Taser maker halts drone project; most of its ethics panel resigns

The headquarters for Axon Enterprise Inc, formerly Taser International, is seen in Scottsdale, Aizona, US, May 17, 2017. Picture taken May 17, 2017. To match Special Report USA-TASER/EXPERTS REUTERS/Ricardo Arduengo

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June 5 (Reuters) – Taser-maker Axon Enterprise Inc (AXON.O) said on Sunday it was halting work on a project to equip drones with stun guns to combat mass shootings, a prospect that a member of its AI ethics board told Reuters was prompting an exodus from the panel.

The May 24 school shooting in Uvalde, Texas, which killed 19 children and two teachers, prompted an announcement by Axon last week that it was working on a drone that could be remotely operated by first-responders to fire a Taser at a target about 40 feet (12 m) away.

“In light of feedback, we are pausing work on this project and refocusing to further engage with key constituencies to fully explore the best path forward,” Chief Executive Rick Smith said in a statement on Sunday.

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Earlier, ethics board member Wael Abd-Almageed told Reuters he and eight colleagues were resigning from the 12-member panel, in a rare public rebuke by one of the watchdog groups that some companies have set up in recent years.

The aim behind such groups is to gather feedback on emerging technologies, such as drones and artificial intelligence (AI) software.

Smith said it was unfortunate that some members “have chosen to withdraw from directly engaging on these issues before we heard or had a chance to address their technical questions.”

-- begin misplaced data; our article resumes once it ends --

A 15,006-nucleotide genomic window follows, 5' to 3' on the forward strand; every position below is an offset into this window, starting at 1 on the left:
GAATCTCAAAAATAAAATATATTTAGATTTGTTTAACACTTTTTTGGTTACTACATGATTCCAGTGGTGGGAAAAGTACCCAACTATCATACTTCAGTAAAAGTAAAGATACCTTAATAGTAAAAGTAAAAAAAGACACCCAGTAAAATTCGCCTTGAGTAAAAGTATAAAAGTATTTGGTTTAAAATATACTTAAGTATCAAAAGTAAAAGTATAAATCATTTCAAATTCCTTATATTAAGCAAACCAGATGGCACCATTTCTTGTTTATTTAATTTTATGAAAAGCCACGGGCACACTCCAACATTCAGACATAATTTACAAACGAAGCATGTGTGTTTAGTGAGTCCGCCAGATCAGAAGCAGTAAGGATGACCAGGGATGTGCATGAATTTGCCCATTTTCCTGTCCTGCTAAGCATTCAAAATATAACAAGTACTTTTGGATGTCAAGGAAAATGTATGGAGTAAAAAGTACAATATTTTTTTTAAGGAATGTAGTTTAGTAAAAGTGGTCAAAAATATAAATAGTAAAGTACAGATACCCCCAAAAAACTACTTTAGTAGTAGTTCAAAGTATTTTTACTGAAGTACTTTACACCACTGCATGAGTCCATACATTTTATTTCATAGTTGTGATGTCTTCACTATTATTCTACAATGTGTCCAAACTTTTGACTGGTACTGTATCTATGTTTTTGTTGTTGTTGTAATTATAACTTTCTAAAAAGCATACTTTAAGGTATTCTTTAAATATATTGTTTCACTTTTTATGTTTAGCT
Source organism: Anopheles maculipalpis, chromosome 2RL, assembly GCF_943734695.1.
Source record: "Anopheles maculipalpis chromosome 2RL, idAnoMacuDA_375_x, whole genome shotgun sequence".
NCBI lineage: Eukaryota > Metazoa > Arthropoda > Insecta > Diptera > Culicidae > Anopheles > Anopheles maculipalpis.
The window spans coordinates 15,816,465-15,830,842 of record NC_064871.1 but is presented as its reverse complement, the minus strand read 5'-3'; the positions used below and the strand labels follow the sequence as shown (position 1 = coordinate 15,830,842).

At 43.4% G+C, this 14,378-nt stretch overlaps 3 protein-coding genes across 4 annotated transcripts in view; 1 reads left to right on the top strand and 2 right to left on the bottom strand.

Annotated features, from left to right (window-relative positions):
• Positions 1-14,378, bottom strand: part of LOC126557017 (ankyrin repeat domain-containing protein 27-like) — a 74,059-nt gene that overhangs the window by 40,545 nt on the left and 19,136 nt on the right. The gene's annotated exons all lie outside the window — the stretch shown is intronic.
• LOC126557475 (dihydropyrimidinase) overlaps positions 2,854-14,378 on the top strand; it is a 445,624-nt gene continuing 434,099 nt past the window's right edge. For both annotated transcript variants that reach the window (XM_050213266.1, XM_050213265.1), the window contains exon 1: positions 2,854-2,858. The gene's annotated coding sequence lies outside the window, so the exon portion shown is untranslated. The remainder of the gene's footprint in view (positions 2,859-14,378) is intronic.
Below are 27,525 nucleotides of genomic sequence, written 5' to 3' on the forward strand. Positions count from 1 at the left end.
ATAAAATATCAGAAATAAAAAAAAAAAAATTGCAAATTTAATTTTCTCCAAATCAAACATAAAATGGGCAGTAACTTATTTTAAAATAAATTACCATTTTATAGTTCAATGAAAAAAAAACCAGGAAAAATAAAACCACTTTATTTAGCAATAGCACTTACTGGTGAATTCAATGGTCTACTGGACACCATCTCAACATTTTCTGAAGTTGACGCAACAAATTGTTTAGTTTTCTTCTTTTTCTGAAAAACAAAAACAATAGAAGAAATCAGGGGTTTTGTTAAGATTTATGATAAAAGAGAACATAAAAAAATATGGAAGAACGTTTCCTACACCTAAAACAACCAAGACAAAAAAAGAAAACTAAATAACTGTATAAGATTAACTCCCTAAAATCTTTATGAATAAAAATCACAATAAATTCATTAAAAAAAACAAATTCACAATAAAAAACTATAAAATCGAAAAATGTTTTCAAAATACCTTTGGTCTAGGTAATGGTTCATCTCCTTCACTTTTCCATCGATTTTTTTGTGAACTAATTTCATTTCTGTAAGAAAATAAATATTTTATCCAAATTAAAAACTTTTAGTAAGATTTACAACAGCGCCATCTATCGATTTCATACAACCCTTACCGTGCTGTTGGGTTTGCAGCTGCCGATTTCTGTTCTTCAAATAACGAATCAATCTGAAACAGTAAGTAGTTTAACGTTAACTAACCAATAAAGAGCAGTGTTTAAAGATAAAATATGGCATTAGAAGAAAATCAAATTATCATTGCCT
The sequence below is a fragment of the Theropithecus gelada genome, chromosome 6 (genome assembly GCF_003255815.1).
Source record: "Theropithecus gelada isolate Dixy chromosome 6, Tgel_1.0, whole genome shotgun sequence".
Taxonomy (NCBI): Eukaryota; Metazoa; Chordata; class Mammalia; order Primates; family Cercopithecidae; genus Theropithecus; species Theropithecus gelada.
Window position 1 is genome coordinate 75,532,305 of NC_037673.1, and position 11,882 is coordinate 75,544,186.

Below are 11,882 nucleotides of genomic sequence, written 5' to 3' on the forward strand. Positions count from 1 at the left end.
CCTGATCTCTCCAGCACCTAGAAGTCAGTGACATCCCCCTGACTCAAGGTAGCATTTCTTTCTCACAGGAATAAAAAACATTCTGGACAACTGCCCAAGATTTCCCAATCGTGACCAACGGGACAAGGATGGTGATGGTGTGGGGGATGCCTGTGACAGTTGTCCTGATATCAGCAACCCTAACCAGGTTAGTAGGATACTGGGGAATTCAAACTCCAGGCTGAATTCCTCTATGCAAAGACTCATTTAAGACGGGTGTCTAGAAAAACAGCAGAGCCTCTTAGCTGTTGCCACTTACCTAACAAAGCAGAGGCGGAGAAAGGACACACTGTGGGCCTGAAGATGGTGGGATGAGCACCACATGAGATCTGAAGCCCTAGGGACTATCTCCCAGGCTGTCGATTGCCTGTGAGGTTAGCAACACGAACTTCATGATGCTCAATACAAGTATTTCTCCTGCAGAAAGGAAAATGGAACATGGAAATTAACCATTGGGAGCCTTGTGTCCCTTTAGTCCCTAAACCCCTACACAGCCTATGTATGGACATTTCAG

He said Axon “will continue to seek diverse perspectives to challenge our thinking and help guide other technology options that we should be considering.”

Axon, which also sells body-worn cameras and policing software, said in February that its clients include about 17,000 out of the roughly 18,000 law enforcement agencies in the United States.

It has explored the idea of ​​a Taser-equipped drone for police since at least 2016, and Smith depicted how one could stop an active shooter in a graphic novel he wrote.

The limited company first piloted its ethics board more than a year ago about running a with Taser-equipped drones, which members voted eight to four against, said Abd-Almageed, an engineering research associate professor at the University of Southern California.

Axon last Thursday announced it was working on the technology anyway, hoping to spur discussion after the Uvalde shooting. read more Its shares rose nearly 6% on the announcement.

“In the aftermath of these events, we get stuck in fruitless debates” about guns, Smith said. “We need new and better solutions.”

Ethics board members had concerns that the system could be used in circumstances beyond shootings and exacerbate racial injustice, undermine privacy through surveillance and become more lethal if other weapons were added, Abd-Almageed said.

“What we have right now is just dangerous and irresponsible, and it’s not very well thought of and it will have negative societal consequences,” he said.

Fellow member Mecole Jordan-McBride, advocacy director at New York University law school’s Policing Project, last week said that the board needed more time to weigh the idea. The board had not rated non-police use of the drones, it said.

Formed in 2018, the panel has guided Axon productively on sensitive technologies such as facial recognition. But the company’s drone announcement prior to a formal report by the board broke with practice, according to Jordan-McBride and fellow member Ryan Calo, a University of Washington law professor.

Chair Barry Friedman was resigning as well, said Abd-Almageed. Friedman, reached by telephone, said he would be available to comment on Monday.

CEO Smith acknowledged limitations and uncertainties around the project, noting a drone without a Taser may be enough on its own to distract a shooter.

In response to questions on the social media service Reddit on Friday, Smith wrote that drones could be stationed in hallways and move into rooms through special vents. A drone system would cost a school about $1,000 annually, he said.

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Reporting by Jeffrey Dastin in Palo Alto, Calif., and Paresh Dave in Oakland, Calif.; Editing by Clarence Fernandez, Robert Birsel

Our Standards: The Thomson Reuters Trust Principles.

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